For several weeks now, the "dumb money" has been extremely bullish and the "smart money" has been extremely bearish. These are signs that we are closer to the end of the rally as opposed to the beginning. But picking the top is an exercise in futility as the market tends to exhibit greater persistence than most of us really aprreciate. So what value is there in looking at sentiment if prices just continue to go up despite the extremes in the indicators? Well, if we look at the "dumb money" indicator in figure 1, we know that as long as the indicator stays above the upper band (see green arrow on chart), prices should continue to go higher - albeit in a grinding fashion at this stage of the rally. This is the syndrome I call "it takes bulls to make a bull market". If the indicator closes below the upper band, then the best time to sell is usually one week after this occurrence. In this instance, the market is rolling over and those late to the party are buying that dip. The data shows that this is the optimal time to sell. But these are optimal scenarios, and I should caution that optimal and stock market are rarely spoken of in the same sentence. The market is just too unpredictable. Who saw the May, 2010 "flash crash" or the 20% drop over 3 weeks in 2011 coming? If you hang around too long, you could be one of those casualties. Alas, there are no right answers or guarantees. These are just signposts that help us better understand the price action. I suspect the truth lies somewhere in between.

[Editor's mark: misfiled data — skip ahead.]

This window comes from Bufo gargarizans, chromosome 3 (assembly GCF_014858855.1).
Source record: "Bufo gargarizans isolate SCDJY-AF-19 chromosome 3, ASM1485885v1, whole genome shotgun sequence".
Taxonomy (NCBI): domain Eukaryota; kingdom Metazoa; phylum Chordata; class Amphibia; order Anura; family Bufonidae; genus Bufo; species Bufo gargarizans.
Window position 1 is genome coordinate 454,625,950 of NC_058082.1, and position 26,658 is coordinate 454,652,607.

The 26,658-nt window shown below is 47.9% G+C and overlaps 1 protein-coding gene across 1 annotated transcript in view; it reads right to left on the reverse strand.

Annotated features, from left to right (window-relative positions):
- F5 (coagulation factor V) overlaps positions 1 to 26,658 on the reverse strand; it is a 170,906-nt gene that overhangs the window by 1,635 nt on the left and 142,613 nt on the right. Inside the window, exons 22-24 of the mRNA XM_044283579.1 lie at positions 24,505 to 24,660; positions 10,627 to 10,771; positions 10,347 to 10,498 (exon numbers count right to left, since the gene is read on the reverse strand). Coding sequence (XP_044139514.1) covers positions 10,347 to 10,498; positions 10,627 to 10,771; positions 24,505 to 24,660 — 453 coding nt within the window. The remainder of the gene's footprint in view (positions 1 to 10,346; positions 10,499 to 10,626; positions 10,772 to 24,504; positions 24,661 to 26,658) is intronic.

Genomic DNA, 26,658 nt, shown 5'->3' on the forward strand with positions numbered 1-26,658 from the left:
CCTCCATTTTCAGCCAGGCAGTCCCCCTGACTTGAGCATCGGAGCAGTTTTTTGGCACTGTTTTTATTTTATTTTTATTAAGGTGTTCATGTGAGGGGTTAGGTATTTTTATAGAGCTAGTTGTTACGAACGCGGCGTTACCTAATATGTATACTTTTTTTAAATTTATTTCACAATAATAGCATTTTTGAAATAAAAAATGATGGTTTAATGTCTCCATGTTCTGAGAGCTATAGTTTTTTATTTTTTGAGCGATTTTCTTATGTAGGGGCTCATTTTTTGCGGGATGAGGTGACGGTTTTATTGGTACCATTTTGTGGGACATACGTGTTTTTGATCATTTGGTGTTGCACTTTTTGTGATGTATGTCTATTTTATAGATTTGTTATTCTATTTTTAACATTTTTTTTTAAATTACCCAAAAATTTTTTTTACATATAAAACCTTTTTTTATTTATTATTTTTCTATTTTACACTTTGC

The "Dumb Money" indicator (see figure 1) looks for extremes in the data from 4 different groups of investors who historically have been wrong on the market: 1) Investors Intelligence; 2) MarketVane; 3) American Association of Individual Investors; and 4) the put call ratio. This indicator shows extreme bullishness.
Figure 1. "Dumb Money"/ weekly
Figure 2 is a weekly chart of the SP500 with the InsiderScore "entire market" value in the lower panel. From the InsiderScore weekly report: "There was incremental improvement in insider sentiment week, however, insider selling continued to be at elevated levels. The S&P 500 and Russell 2000 flip-flopped, with insiders at the larger cap companies showing a weaker sell bias than in the prior week, and, insiders at Russell 2000 companies showing a stronger sell bias than they did a week earlier."
Figure 2. InsiderScore "Entire Market" value/ weekly
Figure 3 is a weekly chart of the SP500. The indicator in the lower panel measures all the assets in the Rydex bullish oriented equity funds divided by the sum of assets in the bullish oriented equity funds plus the assets in the bearish oriented equity funds. When the indicator is green, the value is low and there is fear in the market; this is where market bottoms are forged. When the indicator is red, there is complacency in the market. There are too many bulls and this is when market advances stall. Currently, the value of the indicator is 69.51%. This is the first week in 12 that the indicator has turned down week over week. Values less than 50% are associated with market bottoms. Values greater than 58% are associated with market tops. It should be noted that the market topped out in 2011 with this indicator between 70% and 71%.
Figure 3. Rydex Total Bull v. Total Bear/ weekly
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